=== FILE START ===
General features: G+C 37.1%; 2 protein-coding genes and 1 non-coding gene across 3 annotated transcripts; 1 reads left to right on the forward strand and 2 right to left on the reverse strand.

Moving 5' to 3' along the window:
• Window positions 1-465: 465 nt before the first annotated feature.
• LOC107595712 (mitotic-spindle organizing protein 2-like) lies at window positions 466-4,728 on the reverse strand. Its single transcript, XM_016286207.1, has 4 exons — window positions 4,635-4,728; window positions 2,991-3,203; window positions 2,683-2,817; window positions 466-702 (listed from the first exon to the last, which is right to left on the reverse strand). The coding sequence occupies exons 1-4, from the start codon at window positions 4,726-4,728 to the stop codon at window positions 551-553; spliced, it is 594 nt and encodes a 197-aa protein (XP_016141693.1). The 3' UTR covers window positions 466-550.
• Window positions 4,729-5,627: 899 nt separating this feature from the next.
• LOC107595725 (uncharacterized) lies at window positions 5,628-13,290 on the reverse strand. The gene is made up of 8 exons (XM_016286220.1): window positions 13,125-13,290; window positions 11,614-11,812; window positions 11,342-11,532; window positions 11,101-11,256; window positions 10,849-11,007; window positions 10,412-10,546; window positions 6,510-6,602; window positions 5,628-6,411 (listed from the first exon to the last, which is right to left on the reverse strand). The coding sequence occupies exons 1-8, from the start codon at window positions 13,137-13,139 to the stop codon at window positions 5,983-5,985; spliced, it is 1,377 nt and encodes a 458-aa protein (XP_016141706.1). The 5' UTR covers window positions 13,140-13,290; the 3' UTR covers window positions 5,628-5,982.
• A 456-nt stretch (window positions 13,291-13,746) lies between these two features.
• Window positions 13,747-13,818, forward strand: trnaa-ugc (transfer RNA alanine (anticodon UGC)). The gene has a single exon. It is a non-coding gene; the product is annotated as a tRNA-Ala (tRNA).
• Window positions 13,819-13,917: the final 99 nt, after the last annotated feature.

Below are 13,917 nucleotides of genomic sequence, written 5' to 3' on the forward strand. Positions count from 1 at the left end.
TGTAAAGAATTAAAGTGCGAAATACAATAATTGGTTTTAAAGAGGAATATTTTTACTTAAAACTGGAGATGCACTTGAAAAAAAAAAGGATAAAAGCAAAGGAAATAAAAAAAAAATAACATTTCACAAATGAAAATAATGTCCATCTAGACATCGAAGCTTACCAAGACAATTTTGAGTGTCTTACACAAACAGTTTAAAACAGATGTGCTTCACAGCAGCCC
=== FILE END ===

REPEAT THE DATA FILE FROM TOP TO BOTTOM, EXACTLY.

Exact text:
General features: G+C 37.1%; 2 protein-coding genes and 1 non-coding gene across 3 annotated transcripts; 1 reads left to right on the forward strand and 2 right to left on the reverse strand.

Moving 5' to 3' along the window:
• Window positions 1-465: 465 nt before the first annotated feature.
• LOC107595712 (mitotic-spindle organizing protein 2-like) lies at window positions 466-4,728 on the reverse strand. Its single transcript, XM_016286207.1, has 4 exons — window positions 4,635-4,728; window positions 2,991-3,203; window positions 2,683-2,817; window positions 466-702 (listed from the first exon to the last, which is right to left on the reverse strand). The coding sequence occupies exons 1-4, from the start codon at window positions 4,726-4,728 to the stop codon at window positions 551-553; spliced, it is 594 nt and encodes a 197-aa protein (XP_016141693.1). The 3' UTR covers window positions 466-550.
• Window positions 4,729-5,627: 899 nt separating this feature from the next.
• LOC107595725 (uncharacterized) lies at window positions 5,628-13,290 on the reverse strand. The gene is made up of 8 exons (XM_016286220.1): window positions 13,125-13,290; window positions 11,614-11,812; window positions 11,342-11,532; window positions 11,101-11,256; window positions 10,849-11,007; window positions 10,412-10,546; window positions 6,510-6,602; window positions 5,628-6,411 (listed from the first exon to the last, which is right to left on the reverse strand). The coding sequence occupies exons 1-8, from the start codon at window positions 13,137-13,139 to the stop codon at window positions 5,983-5,985; spliced, it is 1,377 nt and encodes a 458-aa protein (XP_016141706.1). The 5' UTR covers window positions 13,140-13,290; the 3' UTR covers window positions 5,628-5,982.
• A 456-nt stretch (window positions 13,291-13,746) lies between these two features.
• Window positions 13,747-13,818, forward strand: trnaa-ugc (transfer RNA alanine (anticodon UGC)). The gene has a single exon. It is a non-coding gene; the product is annotated as a tRNA-Ala (tRNA).
• Window positions 13,819-13,917: the final 99 nt, after the last annotated feature.

Below are 13,917 nucleotides of genomic sequence, written 5' to 3' on the forward strand. Positions count from 1 at the left end.
TGTAAAGAATTAAAGTGCGAAATACAATAATTGGTTTTAAAGAGGAATATTTTTACTTAAAACTGGAGATGCACTTGAAAAAAAAAAGGATAAAAGCAAAGGAAATAAAAAAAAAATAACATTTCACAAATGAAAATAATGTCCATCTAGACATCGAAGCTTACCAAGACAATTTTGAGTGTCTTACACAAACAGTTTAAAACAGATGTGCTTCACAGCAGCCC